# Magnetic dip

Magnetic dip, dip angle, or magnetic inclination is the angle made with the horizontal by the Earth's magnetic field lines. This angle varies at different points on the Earth's surface. Positive values of inclination indicate that the magnetic field of the Earth is pointing downward, into the Earth, at the point of measurement, and negative values indicate that it is pointing upward. The dip angle is in principle the angle made by the needle of a vertically held compass, though in practice ordinary compass needles may be weighted against dip or may be unable to move freely in the correct plane. The value can be measured more reliably with a special instrument typically known as a dip circle.

Dip angle was discovered by the engineer Georg Hartmann in 1544. A method of measuring it with a dip circle was described by Robert Norman in England in 1581.

## Explanation

Magnetic dip results from the tendency of a magnet to align itself with lines of magnetic field. As the Earth's magnetic field lines are not parallel to the surface, the north end of a compass needle will point downward in the northern hemisphere (positive dip) or upward in the southern hemisphere (negative dip). The range of dip is from -90 degrees (at the South Magnetic Pole) to +90 degrees (at the North Magnetic Pole). Contour lines along which the dip measured at the Earth's surface is equal are referred to as isoclinic lines. The locus of the points having zero dip is called the magnetic equator or aclinic line.

## Calculation for a given latitude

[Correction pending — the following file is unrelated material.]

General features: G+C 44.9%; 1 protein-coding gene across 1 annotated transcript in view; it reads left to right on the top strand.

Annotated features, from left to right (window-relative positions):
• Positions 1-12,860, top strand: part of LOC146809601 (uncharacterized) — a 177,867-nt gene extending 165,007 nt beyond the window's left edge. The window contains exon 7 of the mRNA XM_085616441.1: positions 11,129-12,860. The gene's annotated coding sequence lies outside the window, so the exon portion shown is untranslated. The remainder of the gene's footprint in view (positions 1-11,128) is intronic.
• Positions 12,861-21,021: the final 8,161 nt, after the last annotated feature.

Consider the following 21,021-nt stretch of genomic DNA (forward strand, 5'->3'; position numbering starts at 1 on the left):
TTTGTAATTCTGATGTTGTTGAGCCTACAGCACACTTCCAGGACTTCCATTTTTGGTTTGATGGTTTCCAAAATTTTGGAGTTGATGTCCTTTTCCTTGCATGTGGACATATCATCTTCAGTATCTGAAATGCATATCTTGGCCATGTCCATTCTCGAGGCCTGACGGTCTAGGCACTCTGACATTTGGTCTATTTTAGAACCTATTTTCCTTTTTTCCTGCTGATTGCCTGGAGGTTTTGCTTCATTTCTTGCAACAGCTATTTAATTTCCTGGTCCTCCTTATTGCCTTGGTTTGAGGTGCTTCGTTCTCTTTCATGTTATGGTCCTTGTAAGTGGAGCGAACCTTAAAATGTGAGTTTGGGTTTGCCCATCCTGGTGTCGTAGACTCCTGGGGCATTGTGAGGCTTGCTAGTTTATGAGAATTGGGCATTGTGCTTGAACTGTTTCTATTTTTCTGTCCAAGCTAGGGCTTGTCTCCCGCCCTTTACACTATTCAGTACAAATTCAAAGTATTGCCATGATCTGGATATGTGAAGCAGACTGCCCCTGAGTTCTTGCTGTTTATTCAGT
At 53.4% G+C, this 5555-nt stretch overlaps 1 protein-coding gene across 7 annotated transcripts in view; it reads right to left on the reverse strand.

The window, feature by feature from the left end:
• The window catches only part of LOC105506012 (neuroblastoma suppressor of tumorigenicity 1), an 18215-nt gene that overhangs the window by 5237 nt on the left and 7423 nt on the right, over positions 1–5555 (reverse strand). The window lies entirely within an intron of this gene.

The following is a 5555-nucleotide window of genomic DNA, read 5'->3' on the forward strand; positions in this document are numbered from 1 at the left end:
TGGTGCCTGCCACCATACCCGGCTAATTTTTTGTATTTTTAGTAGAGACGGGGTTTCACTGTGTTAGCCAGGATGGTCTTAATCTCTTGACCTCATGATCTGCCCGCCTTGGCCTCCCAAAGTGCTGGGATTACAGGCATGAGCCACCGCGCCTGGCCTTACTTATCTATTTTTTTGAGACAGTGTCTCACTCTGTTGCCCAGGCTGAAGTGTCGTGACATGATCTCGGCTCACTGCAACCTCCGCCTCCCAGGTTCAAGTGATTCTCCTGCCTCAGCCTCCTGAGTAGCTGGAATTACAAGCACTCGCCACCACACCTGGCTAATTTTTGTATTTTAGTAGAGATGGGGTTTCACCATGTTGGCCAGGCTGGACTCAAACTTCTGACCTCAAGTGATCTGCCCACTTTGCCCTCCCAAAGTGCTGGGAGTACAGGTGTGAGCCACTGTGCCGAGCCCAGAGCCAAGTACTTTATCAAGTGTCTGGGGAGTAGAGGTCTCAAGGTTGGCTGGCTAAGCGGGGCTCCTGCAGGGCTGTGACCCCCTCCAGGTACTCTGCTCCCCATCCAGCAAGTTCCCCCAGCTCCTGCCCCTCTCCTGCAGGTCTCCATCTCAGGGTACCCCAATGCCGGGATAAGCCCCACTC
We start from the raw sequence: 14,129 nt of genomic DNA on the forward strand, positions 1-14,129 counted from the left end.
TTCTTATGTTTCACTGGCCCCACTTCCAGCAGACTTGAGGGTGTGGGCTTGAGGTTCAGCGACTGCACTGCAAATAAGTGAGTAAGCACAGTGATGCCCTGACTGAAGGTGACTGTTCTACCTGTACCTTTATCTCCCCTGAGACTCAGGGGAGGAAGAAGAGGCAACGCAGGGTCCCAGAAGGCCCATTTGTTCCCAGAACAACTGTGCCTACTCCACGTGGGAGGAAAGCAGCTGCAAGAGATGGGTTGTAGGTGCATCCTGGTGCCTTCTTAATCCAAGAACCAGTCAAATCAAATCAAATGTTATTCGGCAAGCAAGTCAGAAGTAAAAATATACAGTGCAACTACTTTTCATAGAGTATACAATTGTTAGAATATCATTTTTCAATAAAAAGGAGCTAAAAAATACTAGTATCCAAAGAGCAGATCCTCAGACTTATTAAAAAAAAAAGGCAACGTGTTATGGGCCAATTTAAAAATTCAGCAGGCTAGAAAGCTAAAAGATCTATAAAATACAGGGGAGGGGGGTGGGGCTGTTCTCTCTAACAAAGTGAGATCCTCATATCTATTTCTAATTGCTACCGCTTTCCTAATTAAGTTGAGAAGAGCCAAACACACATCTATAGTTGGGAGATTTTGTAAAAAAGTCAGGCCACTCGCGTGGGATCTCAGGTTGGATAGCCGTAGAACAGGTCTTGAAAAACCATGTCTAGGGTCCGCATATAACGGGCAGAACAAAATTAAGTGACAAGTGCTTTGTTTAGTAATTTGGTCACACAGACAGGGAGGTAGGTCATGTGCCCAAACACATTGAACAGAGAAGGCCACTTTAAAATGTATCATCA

The inclination $I$ is defined locally for the magnetic field due to the Earth's core, and has a positive value if the field points below the horizontal (ie into the Earth). Here we show how to determine the value of $I$ at a given latitude, following the treatment given by Fowler.

Outside Earth's core we consider Maxwell's equations in a vacuum, $\nabla \times {\textbf {H}}_{c}={\textbf {0}}$ and $\nabla \cdot {\textbf {B}}_{c}=0$ where ${\textbf {B}}_{c}=\mu _{0}{\textbf {H}}_{c}$ and the subscript $c$ denotes the core as the origin of these fields. The first means we can introduce the scalar potential $\phi _{c}$ such that ${\textbf {H}}_{c}=-\nabla \phi _{c}$ , while the second means the potential satisfies the Laplace equation $\nabla ^{2}\phi _{c}=0$ .

Solving to leading order gives the magnetic dipole potential

$\phi _{c}={\frac {{\textbf {m}}\cdot {\textbf {r}}}{4\pi r^{3}}}$ and hence the field

${\textbf {B}}_{c}=-\mu _{o}\nabla \phi _{c}={\frac {\mu _{o}}{4\pi }}{\big [}{\frac {3{\hat {\textbf {r}}}({\hat {\textbf {r}}}\cdot {\textbf {m}})-{\textbf {m}}}{r^{3}}}{\big ]}$ for magnetic moment ${\textbf {m}}$ and position vector ${\textbf {r}}$ on the Earth's surface. From here it can be shown that the inclination $I$ as defined above satisfies (from $\tan I=B_{r}/B_{\theta }$ )

$\tan I=2\tan \lambda$ where $\lambda$ is the latitude of the point on the Earth's surface.

## Practical importance

The phenomenon is especially important in aviation, as it causes the airplane's compass to give erroneous readings during banked turns and airspeed changes. The latter errors occur because the compass card tilts on its mount when under acceleration.

Compass needles are often weighted during manufacture to compensate for magnetic dip, so that they will balance roughly horizontally. This balancing is latitude-dependent; see Compass balancing (magnetic dip).